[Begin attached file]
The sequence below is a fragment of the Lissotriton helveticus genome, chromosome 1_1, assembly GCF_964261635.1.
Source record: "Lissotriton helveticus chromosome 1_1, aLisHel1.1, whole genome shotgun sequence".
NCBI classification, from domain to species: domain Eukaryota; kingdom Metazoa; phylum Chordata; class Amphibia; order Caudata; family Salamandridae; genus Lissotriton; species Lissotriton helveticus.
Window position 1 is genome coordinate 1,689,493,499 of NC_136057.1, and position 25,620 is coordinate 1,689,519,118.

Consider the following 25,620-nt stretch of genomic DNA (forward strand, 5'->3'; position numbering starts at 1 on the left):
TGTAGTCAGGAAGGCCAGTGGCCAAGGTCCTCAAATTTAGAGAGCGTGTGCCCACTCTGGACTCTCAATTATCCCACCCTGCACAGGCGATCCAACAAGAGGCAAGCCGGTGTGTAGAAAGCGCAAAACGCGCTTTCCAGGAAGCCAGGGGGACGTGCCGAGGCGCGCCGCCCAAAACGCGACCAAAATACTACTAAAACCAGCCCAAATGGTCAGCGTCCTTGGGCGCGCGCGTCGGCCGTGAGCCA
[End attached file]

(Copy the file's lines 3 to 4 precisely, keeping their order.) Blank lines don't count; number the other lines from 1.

NCBI classification, from domain to species: domain Eukaryota; kingdom Metazoa; phylum Chordata; class Amphibia; order Caudata; family Salamandridae; genus Lissotriton; species Lissotriton helveticus.
Window position 1 is genome coordinate 1,689,493,499 of NC_136057.1, and position 25,620 is coordinate 1,689,519,118.